The litigation trust that reached the agreement with Anadarko represented the federal government, 11 states, the Navajo Nation, a trust for individual plaintiffs and some environmental response trusts.

“If you are responsible for 85 years of poisoning the Earth, then you are responsible for cleaning it up. That is why this case was brought. That is why we are here today,” Bharara said, adding that the company “polluted indiscriminately and left others holding the toxic tab.”

The settlement will provide nearly $1 billion to clean up drinking water and address health risks for the Navajo Nation; Bharara noted that members of the community were so worried local children might swim in the contaminated water that “the Navajo Nation felt compelled to distribute a comic book warning children to avoid the radioactive uranium.”

“That’s what it came to,” Bharara said. “Kerr-McGee avoided its responsibilities, and children had to be warned away from swimming in contaminated water.”

Other money will be spent on cleanup sites in small towns and major urban centers, from a series of bluffs in Riley Pass, S.D., to the streets of Chicago. It will reimburse the Environmental Protection Agency for $217 million the agency has spent addressing lingering pollution from a wood treatment facility that used coal tar creosote and operated from 1910 until the mid-1950s in Manville, N.J, and give the state of New Jersey $4.5 million to compensate for the fact that the area’s groundwater resource can not be brought up to meet federal standards.

Fadel Gheit, a senior oil analyst at Oppenheimer, said the agreement was far lower than some of the projections analysts had been making; the plaintiffs had been seeking as much as $20.8 billion, while experts projected it would range between $5.2 billion to $14.2 billion.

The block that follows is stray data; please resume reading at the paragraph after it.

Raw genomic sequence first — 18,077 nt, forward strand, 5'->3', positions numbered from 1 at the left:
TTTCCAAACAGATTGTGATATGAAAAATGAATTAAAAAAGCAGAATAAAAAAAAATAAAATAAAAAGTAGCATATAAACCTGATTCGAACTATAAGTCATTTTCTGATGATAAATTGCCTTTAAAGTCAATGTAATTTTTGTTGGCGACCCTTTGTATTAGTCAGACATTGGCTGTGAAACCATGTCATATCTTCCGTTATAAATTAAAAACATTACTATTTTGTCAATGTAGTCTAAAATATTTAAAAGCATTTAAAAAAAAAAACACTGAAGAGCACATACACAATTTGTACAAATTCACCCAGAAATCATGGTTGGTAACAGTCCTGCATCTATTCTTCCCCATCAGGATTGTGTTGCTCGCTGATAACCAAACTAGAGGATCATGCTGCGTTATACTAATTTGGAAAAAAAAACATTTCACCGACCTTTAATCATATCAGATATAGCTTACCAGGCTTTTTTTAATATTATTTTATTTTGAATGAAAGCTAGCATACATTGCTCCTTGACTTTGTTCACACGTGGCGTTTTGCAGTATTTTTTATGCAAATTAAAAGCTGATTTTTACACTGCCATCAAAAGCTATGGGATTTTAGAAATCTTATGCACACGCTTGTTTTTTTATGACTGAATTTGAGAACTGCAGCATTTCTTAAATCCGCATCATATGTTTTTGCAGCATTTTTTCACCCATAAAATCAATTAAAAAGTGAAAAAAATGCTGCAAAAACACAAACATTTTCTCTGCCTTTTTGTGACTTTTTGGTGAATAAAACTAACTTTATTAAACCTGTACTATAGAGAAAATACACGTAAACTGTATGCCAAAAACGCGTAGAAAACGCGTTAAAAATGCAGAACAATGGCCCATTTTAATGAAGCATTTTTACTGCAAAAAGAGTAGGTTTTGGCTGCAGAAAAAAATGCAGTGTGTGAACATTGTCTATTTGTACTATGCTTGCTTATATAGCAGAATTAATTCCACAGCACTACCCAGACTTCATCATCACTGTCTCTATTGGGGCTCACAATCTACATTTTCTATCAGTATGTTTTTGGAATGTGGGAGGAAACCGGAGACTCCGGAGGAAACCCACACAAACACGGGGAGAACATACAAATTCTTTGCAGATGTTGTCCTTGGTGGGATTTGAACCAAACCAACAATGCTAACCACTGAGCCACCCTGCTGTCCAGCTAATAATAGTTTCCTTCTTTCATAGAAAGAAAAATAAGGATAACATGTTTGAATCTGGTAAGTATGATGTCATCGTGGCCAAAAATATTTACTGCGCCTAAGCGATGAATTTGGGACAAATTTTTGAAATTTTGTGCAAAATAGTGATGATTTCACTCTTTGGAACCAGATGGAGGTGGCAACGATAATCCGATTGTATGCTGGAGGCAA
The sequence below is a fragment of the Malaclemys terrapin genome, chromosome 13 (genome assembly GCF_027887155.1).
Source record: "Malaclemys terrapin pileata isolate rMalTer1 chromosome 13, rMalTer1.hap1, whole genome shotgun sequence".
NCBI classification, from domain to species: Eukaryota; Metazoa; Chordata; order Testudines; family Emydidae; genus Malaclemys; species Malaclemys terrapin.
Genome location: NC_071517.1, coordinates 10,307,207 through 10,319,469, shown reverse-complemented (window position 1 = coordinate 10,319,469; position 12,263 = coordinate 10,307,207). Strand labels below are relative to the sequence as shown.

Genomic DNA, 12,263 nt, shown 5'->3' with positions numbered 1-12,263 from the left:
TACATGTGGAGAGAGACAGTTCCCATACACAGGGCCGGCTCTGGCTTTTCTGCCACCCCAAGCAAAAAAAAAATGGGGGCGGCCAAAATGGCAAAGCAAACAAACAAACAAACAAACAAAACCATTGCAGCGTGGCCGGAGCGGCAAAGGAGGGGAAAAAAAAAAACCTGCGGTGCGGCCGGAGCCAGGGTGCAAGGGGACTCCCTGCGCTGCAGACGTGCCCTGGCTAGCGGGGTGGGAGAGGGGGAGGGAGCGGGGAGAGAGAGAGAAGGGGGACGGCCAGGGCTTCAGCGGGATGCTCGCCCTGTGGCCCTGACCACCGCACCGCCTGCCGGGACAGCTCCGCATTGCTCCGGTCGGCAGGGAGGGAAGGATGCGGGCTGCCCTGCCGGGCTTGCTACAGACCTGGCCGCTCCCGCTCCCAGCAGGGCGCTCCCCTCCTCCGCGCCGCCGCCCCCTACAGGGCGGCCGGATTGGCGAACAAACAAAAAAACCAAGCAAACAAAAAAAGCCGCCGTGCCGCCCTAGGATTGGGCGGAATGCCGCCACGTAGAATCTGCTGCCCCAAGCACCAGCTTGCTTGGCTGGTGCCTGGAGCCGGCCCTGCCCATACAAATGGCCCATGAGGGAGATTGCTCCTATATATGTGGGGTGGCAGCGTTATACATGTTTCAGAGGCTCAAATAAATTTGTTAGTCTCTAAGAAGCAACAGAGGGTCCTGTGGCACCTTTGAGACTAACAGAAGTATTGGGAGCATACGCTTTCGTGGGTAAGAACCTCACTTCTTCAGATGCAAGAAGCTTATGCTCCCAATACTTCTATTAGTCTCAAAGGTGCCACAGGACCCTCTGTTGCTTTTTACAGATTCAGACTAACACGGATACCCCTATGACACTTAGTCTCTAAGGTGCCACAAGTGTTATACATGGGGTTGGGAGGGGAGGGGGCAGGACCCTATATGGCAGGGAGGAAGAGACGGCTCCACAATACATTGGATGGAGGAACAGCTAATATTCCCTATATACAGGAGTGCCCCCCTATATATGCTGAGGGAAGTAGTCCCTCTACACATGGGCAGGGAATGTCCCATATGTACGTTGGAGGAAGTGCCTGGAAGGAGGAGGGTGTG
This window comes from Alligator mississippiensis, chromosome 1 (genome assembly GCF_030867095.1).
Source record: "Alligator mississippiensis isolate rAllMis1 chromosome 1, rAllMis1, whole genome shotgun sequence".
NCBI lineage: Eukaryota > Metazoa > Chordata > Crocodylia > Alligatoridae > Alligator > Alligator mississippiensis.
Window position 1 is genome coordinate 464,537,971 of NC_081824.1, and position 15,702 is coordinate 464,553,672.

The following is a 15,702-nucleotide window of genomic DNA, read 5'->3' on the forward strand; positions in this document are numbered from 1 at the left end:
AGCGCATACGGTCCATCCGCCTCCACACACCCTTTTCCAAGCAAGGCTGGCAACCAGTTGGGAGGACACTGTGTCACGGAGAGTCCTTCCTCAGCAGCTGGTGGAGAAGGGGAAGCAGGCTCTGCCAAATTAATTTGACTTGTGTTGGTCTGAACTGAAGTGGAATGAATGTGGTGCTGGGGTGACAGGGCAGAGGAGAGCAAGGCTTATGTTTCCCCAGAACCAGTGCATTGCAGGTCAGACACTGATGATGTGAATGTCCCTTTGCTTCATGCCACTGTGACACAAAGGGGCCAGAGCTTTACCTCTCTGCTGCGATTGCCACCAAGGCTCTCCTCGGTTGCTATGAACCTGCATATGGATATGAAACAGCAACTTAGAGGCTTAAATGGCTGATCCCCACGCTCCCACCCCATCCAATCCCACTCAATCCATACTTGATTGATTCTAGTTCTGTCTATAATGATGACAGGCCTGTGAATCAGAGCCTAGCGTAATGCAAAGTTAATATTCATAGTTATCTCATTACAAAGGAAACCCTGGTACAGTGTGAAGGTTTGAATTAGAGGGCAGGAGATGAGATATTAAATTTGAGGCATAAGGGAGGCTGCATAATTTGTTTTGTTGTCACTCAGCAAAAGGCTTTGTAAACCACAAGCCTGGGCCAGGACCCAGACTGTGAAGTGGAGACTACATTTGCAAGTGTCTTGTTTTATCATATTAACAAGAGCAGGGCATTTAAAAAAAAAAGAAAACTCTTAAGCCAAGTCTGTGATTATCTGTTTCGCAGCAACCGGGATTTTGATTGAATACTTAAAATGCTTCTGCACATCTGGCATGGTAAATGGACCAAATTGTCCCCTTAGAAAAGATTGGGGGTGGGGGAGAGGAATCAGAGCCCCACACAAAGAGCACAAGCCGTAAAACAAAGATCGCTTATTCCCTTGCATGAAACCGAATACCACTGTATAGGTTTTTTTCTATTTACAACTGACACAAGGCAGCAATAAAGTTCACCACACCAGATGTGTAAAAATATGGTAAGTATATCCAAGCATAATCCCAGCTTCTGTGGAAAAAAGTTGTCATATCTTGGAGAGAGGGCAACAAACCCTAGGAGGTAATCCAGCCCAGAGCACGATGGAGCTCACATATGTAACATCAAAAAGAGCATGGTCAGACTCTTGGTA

“They settled on the low end of the range, so that’s why the market was happy with it,” he said, adding that it was “the lesser of two evils.”

Still, Gheit added, the size of the accord will put companies on notice that they can’t evade legal liability for environmental damages by severing their relationship with subsidiaries. “It tells you that you can run, but you cannot hide.”

Environmental Integrity Project director Eric Schaeffer, who led the EPA’s Office of Civil Enforcement from 1997 to 2002, said in an interview that the settlement was “great news” because it would make major companies take the financial implications of their actions more seriously. He noted that as a federal enforcement official, he envied the Securities and Exchange Commission for the huge legal settlements it could reach with Wall Street firms.

“I’ve always been frustrated that environmental violations haven’t been valued and weighted in the same way,” he said.

Juliet Eilperin is The Washington Post's White House bureau chief, covering domestic and foreign policy as well as the culture of 1600 Pennsylvania Avenue. She is the author of two books—one on sharks, and another on Congress, not to be confused with each other—and has worked for the Post since 1998.
Sari Horwitz covers the Justice Department and criminal justice issues nationwide for The Washington Post, where she has been a reporter for 30 years.